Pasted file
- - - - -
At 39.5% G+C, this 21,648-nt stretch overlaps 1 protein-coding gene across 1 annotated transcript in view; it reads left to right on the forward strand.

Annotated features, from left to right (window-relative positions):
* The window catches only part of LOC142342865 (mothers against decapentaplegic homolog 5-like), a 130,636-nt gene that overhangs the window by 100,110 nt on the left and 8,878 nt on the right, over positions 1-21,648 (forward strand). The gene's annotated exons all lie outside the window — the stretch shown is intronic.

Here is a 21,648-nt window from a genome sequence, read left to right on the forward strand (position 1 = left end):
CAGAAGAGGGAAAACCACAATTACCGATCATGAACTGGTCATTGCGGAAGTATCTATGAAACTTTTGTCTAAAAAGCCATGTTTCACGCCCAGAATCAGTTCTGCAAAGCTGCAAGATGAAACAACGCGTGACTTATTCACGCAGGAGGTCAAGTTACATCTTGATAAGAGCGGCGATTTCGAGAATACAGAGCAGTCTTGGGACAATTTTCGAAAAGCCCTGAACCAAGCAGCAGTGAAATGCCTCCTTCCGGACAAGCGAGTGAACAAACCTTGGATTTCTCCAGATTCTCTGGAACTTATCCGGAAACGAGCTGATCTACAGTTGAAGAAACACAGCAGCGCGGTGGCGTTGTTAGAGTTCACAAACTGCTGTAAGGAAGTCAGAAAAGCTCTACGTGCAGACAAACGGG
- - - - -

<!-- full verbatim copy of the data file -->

At 39.5% G+C, this 21,648-nt stretch overlaps 1 protein-coding gene across 1 annotated transcript in view; it reads left to right on the forward strand.

Annotated features, from left to right (window-relative positions):
* The window catches only part of LOC142342865 (mothers against decapentaplegic homolog 5-like), a 130,636-nt gene that overhangs the window by 100,110 nt on the left and 8,878 nt on the right, over positions 1-21,648 (forward strand). The gene's annotated exons all lie outside the window — the stretch shown is intronic.

Here is a 21,648-nt window from a genome sequence, read left to right on the forward strand (position 1 = left end):
CAGAAGAGGGAAAACCACAATTACCGATCATGAACTGGTCATTGCGGAAGTATCTATGAAACTTTTGTCTAAAAAGCCATGTTTCACGCCCAGAATCAGTTCTGCAAAGCTGCAAGATGAAACAACGCGTGACTTATTCACGCAGGAGGTCAAGTTACATCTTGATAAGAGCGGCGATTTCGAGAATACAGAGCAGTCTTGGGACAATTTTCGAAAAGCCCTGAACCAAGCAGCAGTGAAATGCCTCCTTCCGGACAAGCGAGTGAACAAACCTTGGATTTCTCCAGATTCTCTGGAACTTATCCGGAAACGAGCTGATCTACAGTTGAAGAAACACAGCAGCGCGGTGGCGTTGTTAGAGTTCACAAACTGCTGTAAGGAAGTCAGAAAAGCTCTACGTGCAGACAAACGGG